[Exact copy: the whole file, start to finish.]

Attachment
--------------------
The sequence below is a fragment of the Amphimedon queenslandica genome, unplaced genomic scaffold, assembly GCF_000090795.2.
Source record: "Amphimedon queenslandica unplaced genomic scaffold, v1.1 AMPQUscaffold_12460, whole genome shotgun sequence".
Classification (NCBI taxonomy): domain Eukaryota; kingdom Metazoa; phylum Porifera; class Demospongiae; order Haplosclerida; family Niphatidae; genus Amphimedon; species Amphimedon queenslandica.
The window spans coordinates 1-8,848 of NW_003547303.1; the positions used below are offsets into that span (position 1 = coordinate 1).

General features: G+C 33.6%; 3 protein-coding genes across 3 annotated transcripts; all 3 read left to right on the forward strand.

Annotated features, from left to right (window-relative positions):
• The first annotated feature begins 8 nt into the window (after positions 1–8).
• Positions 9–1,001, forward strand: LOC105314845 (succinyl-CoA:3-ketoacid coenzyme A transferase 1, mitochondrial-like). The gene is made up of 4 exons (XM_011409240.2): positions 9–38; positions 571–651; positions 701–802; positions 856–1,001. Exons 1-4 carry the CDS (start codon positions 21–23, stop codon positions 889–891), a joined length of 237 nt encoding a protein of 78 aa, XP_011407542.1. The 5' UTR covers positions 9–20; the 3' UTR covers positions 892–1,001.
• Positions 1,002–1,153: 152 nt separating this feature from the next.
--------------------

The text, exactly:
The sequence below is a fragment of the Amphimedon queenslandica genome, unplaced genomic scaffold, assembly GCF_000090795.2.
Source record: "Amphimedon queenslandica unplaced genomic scaffold, v1.1 AMPQUscaffold_12460, whole genome shotgun sequence".
Classification (NCBI taxonomy): domain Eukaryota; kingdom Metazoa; phylum Porifera; class Demospongiae; order Haplosclerida; family Niphatidae; genus Amphimedon; species Amphimedon queenslandica.
The window spans coordinates 1-8,848 of NW_003547303.1; the positions used below are offsets into that span (position 1 = coordinate 1).

General features: G+C 33.6%; 3 protein-coding genes across 3 annotated transcripts; all 3 read left to right on the forward strand.

Annotated features, from left to right (window-relative positions):
• The first annotated feature begins 8 nt into the window (after positions 1–8).
• Positions 9–1,001, forward strand: LOC105314845 (succinyl-CoA:3-ketoacid coenzyme A transferase 1, mitochondrial-like). The gene is made up of 4 exons (XM_011409240.2): positions 9–38; positions 571–651; positions 701–802; positions 856–1,001. Exons 1-4 carry the CDS (start codon positions 21–23, stop codon positions 889–891), a joined length of 237 nt encoding a protein of 78 aa, XP_011407542.1. The 5' UTR covers positions 9–20; the 3' UTR covers positions 892–1,001.
• Positions 1,002–1,153: 152 nt separating this feature from the next.